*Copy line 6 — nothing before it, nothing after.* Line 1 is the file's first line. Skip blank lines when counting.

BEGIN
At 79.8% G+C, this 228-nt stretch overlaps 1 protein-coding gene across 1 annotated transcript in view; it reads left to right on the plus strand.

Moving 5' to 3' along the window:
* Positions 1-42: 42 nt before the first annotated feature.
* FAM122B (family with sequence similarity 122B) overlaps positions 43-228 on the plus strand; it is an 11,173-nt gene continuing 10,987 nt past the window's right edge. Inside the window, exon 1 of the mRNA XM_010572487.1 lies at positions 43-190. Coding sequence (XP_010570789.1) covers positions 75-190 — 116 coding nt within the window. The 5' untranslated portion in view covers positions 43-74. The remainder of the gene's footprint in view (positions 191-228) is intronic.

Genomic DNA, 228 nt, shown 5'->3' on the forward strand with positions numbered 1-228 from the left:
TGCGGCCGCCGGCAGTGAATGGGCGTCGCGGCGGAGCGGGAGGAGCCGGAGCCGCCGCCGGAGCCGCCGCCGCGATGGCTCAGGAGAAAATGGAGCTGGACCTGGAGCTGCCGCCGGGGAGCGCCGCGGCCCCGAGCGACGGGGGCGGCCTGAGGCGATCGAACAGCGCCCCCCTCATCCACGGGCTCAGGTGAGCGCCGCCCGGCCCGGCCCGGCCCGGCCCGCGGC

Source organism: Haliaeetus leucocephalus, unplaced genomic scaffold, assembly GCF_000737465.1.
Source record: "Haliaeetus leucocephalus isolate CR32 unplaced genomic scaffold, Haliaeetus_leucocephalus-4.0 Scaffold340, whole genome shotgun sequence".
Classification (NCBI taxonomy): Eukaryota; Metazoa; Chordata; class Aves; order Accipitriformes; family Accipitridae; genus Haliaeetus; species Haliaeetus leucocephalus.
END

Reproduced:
TGCGGCCGCCGGCAGTGAATGGGCGTCGCGGCGGAGCGGGAGGAGCCGGAGCCGCCGCCGGAGCCGCCGCCGCGATGGCTCAGGAGAAAATGGAGCTGGACCTGGAGCTGCCGCCGGGGAGCGCCGCGGCCCCGAGCGACGGGGGCGGCCTGAGGCGATCGAACAGCGCCCCCCTCATCCACGGGCTCAGGTGAGCGCCGCCCGGCCCGGCCCGGCCCGGCCCGCGGC